State animal lives up to its name

An editorial from The Dominion Post

MORGANTOWN, W.Va. — Sometimes the best way to respect Mother Nature is simply to not get to close to her.

Especially when she weighs more than 300 pounds and has four cubs in tow.

This summer, dozens of people in and around the greater Morgantown area have spotted black bears.

Whether in the woods, on the road or in their yards, black bears are everywhere.

No, not to the degree of white-tail deer, which are now the target of urban hunts in Morgantown.

However, according to the state Division of Natural Resources (DNR), West Virginia’s bear population has grown from an all-time low of fewer than 500 in the late 1960s to more than 10,000 today.

When you consider the state’s shrinking bear habitat and escalating black bear harvests —four out of the past five years have topped 2,000 —that ’s astounding.

The past two years have recorded the top two highest harvests on record —2,691 in 2012, and 2,682 in 2013.

Some might see this news of a healthy bear population as a nuisance or worse, a threat.

We don’t. The black bear is not just the state’s official animal, it’s also a precursor to the health of all our state’s wildlife and its wilderness.

We applaud the DNR and its commitment to the decades of research and protection that has resulted in the black bear’s rebound.

That said, it’s also important that the DNR continue to also educate the public about bear interactions in not only residential areas,  but also in bear country.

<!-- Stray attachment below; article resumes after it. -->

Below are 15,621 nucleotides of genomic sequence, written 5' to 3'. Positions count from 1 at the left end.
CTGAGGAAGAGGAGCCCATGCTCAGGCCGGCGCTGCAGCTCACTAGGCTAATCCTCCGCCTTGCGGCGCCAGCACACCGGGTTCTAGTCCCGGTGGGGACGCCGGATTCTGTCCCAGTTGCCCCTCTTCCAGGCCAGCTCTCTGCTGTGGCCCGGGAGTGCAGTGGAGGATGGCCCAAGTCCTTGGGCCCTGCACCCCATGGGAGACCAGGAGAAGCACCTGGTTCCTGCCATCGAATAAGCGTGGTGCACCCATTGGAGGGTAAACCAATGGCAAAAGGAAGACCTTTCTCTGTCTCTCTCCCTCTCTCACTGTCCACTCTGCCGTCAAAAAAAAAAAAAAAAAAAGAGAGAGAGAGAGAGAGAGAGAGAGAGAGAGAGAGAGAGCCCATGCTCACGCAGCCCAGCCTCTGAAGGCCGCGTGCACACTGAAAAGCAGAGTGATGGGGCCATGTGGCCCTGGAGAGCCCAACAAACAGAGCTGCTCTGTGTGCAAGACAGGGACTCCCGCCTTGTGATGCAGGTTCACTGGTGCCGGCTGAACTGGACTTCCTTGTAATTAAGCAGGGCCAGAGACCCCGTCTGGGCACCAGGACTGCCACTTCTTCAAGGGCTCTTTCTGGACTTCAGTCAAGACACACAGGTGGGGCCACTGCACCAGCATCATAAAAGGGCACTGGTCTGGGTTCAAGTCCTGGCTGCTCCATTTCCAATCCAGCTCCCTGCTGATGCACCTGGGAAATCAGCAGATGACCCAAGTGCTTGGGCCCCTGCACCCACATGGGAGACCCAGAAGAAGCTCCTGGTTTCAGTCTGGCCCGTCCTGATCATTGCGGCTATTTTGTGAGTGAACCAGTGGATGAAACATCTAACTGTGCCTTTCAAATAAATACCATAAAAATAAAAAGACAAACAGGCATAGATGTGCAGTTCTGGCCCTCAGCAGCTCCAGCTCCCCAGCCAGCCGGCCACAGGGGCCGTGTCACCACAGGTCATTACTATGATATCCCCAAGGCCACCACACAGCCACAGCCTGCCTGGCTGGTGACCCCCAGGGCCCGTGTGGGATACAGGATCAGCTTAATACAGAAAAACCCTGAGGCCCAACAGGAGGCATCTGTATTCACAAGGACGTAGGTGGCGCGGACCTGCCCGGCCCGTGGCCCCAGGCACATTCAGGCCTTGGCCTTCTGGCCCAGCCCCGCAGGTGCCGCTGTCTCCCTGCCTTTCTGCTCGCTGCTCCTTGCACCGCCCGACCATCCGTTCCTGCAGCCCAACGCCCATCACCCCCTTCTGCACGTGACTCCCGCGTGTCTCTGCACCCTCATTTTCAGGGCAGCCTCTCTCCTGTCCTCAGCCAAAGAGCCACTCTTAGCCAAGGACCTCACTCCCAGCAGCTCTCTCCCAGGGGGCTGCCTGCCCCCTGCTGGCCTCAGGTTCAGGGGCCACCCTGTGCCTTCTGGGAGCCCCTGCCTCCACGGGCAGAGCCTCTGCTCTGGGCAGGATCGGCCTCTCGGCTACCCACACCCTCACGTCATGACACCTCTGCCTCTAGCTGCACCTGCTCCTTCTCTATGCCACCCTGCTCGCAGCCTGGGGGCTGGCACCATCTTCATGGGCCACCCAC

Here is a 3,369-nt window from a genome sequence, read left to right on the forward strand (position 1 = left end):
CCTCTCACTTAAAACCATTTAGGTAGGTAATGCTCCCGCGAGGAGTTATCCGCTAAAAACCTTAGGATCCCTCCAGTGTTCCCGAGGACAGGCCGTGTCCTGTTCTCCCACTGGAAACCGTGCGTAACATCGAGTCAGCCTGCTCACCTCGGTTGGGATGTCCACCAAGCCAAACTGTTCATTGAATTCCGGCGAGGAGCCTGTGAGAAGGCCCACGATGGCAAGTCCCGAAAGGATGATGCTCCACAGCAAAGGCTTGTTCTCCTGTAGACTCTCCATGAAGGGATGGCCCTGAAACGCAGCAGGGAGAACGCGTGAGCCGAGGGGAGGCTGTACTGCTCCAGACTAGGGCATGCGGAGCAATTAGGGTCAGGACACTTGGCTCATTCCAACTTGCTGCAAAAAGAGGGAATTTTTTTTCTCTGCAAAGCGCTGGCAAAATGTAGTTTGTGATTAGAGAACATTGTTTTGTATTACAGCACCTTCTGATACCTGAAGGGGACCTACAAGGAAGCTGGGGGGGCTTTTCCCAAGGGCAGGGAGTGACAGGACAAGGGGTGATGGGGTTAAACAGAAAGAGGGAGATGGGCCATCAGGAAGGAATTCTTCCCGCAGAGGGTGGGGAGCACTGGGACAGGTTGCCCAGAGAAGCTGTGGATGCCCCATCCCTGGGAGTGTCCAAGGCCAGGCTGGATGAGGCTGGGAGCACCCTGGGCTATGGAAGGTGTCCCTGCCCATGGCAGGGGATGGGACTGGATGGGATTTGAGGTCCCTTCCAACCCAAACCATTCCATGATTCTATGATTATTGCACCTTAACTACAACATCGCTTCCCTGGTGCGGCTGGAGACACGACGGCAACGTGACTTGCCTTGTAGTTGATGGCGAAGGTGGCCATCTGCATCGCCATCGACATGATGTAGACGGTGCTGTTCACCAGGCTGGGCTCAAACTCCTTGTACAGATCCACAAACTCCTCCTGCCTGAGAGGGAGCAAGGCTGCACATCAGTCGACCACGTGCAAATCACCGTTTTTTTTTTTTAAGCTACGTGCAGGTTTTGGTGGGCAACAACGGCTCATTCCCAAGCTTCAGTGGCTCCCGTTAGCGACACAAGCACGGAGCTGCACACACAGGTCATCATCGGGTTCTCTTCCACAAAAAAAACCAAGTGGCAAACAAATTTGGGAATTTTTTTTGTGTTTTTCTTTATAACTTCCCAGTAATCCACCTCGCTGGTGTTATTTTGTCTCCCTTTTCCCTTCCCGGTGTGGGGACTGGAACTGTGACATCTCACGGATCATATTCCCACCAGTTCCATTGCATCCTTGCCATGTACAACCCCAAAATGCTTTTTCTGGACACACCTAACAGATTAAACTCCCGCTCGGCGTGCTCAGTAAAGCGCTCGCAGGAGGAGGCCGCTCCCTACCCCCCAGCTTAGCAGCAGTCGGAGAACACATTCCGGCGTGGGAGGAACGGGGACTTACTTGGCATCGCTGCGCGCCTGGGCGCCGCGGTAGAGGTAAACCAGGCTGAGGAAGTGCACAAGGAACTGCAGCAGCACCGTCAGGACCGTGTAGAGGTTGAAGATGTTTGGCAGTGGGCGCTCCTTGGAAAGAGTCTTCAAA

Most sightings of bears occur in remote areas or as the animals high-tail it toward the wild.

However, visiting bears and bear damage in developed areas is becoming commonplace.

Worse yet, there’s always the risk these encounters can lead to injuries, such as the mauling of a woman in June, in the Mayfield Road area of Monongalia County.

Routine activities in residential areas, such as feeding birds and pets, grilling food and not securely storing trash set the stage for these kinds of conflicts.

The best advice to keep such encounters at a minimum is to get rid of food sources that attract bears.

Remove bird feeders from yards, or bring them inside at night when bears are most active, and use foil on grills or clean them regularly, for example.

Interactions with bears rarely lead to any critical harm to people, but it’s often a death sentence for the bear.

Bears are not meant to be spectacles for those who would lure them for viewing, either.

Indeed, always keep a safe distance from bears.

That’s not just being respectful, it’s how to keep our state animal wild and wonderful.


Click here for The Dominion Post e-edition. 

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